Congress Washes Away From the Soul the Dust of Everyday Work

December 6, 2012

Yes indeed, my phrase is coined from Pablo Picasso’s saying “Art washes away from the soul the dust of everyday life”.  I love the idea of it.  And I love that Congress does this for me.  I always come away from this conference feeling inspired and renewed.  I meet new people.  I have great conversations.  I pick up ideas.  I learn new things.

I’ve learned to seek out speakers who have the ability to inspire and to take me out of my norm.  Bernard Ross is one who does that for me.  This year I attended his session titled ‘Magic, Mindreading and Money – The Influential Fundraiser’.  He wowed me, again.  Bernard talked about understanding and using influence.  Using volunteers from the audience, he demonstrated techniques garnered from psychology and neuroscience to help fundraisers understand both the power and possibility of influence.  It felt like magic but everything he talked about and did was backed up with technique.

I came away feeling inspired.  I came away feeling that the information, examples and ideas presented in that session are things that all fundraisers need to know.  To that end, I picked up his book, titled The Influential Fundraiser because I want to know more and I want to savour the learning.

One technique that caught my attention is finding ways to move yourself to be able to present the level of passion you need when you need it most.  Ever find yourself feeling just down in the dumps when you’re facing a big presentation or ask?  How you feel will come through in your body language and your tone and, if you’re unhappy or feeling insecure, it can negatively impact on the outcome.  So you’ve got to find a way to get yourself to your ‘best place’ so your passion, commitment and enthusiasm show through.  It’s challenging to motivate or influence others when you can’t do so for yourself.

Anchoring is a technique to help you get there. Think of how you feel when you smell cookies baking.  For most of us this simple aroma likely makes us feel good, causes us to think of home and hopefully it’s associated with safety, comfort and love.  The aroma of the cookies baking is a trigger for good feelings – this could be called a positive anchor.  A negative anchor might be a piece of music you heard at your mother’s funeral – when you hear that music later on, it could trigger feelings of sadness or despair.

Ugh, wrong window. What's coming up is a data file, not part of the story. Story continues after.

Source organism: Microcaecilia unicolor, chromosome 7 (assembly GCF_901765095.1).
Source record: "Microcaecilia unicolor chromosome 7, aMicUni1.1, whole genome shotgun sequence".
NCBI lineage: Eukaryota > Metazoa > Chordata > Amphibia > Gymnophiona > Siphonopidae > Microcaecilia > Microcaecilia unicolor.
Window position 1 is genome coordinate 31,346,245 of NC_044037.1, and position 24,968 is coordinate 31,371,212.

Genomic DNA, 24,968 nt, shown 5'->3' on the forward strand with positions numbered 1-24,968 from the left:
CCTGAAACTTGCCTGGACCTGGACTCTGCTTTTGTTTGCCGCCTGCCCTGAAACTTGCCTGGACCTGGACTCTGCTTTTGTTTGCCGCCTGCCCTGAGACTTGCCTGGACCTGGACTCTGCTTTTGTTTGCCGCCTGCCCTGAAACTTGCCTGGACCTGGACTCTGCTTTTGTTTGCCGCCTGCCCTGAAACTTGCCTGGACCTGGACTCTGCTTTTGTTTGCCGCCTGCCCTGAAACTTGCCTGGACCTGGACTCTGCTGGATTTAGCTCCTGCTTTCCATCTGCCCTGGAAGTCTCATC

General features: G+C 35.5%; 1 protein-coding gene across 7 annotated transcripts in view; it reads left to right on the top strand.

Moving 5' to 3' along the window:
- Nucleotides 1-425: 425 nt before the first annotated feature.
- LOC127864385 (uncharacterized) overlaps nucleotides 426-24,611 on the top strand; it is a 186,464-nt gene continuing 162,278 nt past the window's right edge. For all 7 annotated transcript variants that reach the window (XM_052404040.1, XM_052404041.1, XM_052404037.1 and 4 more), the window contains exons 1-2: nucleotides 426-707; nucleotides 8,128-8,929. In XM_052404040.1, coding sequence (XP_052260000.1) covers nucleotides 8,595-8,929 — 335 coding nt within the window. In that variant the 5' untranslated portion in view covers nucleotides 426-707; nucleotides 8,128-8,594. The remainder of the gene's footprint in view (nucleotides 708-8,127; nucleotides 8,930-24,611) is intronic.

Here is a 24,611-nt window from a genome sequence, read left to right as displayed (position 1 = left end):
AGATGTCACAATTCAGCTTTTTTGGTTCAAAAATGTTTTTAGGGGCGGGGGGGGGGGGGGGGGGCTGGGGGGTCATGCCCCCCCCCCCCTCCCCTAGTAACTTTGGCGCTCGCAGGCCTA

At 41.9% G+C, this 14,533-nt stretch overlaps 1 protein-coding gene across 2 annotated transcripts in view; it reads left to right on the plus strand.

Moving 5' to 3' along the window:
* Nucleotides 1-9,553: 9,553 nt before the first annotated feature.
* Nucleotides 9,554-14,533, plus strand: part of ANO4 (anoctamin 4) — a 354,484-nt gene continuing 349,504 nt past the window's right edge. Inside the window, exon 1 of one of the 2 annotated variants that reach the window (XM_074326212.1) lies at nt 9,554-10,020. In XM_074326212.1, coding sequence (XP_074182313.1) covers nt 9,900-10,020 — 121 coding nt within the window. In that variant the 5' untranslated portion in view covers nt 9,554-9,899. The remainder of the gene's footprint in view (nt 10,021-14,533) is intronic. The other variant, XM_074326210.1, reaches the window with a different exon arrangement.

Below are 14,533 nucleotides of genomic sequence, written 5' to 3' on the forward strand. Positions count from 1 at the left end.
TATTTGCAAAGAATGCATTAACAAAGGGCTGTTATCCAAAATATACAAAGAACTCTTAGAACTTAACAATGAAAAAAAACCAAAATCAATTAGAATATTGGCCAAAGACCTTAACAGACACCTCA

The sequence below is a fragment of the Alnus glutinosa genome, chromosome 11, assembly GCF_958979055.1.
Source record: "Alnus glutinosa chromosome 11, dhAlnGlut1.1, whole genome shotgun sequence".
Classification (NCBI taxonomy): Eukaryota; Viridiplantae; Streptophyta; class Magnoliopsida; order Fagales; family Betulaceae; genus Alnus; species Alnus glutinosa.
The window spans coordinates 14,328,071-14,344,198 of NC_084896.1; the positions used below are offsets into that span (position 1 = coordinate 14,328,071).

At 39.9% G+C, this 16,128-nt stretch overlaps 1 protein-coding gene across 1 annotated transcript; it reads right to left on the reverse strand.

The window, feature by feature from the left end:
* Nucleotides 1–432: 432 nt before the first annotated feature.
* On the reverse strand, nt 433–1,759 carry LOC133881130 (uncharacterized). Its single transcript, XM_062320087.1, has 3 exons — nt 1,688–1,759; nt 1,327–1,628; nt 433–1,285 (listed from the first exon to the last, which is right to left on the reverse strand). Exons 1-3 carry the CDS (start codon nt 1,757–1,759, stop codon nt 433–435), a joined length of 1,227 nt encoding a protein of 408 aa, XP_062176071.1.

Circling back around to the question of passion and making sure you’ve ‘got your passion on’ when you need it, Bernard suggests finding your personal anchor to help you get to that place.

Let me tell you a story about a fellow I worked with many years ago.  Tom was a Senior Fundraiser for a mid-size international NGO.  One day he showed me a picture of a young girl that he kept in the corner of the blotter on his desk (yes that’s how long ago it was, we still used blotters!).  He’d met this girl in one of the countries in which his organization worked.  She lived in abject poverty, yet she had a beautiful smile and her face was filled with joy.  He told me that whenever he got down or felt like he couldn’t do the work anymore, he’d just sit and look at her picture for a short while.  She was his inspiration, his anchor.  When he needed to sell an idea or deal with difficult situations or if he was having a rotten day, he looked to the joyful face peering at him from the corner of his desk and with her in mind, the world would seem a happier place.

This is just a tiny piece in the systematic process of influencing.  Thanks Bernard for making the highly complex somewhat understandable.  I’ll definitely see you next time!

This blog post is part of Good Works’ 2012 AFP Congress Round-Up series.  Don’t miss it as five members of our team share insights gleaned and lessons learned from this annual fundraising event.

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Jose Van Herpt, CFRE

Jose Van Herpt, CFRE

Fundraiser. Artist. Nature lover. Peacemaker. Experience junkie. Traveler. Philanthropist. Book enthusiast. Mom to all.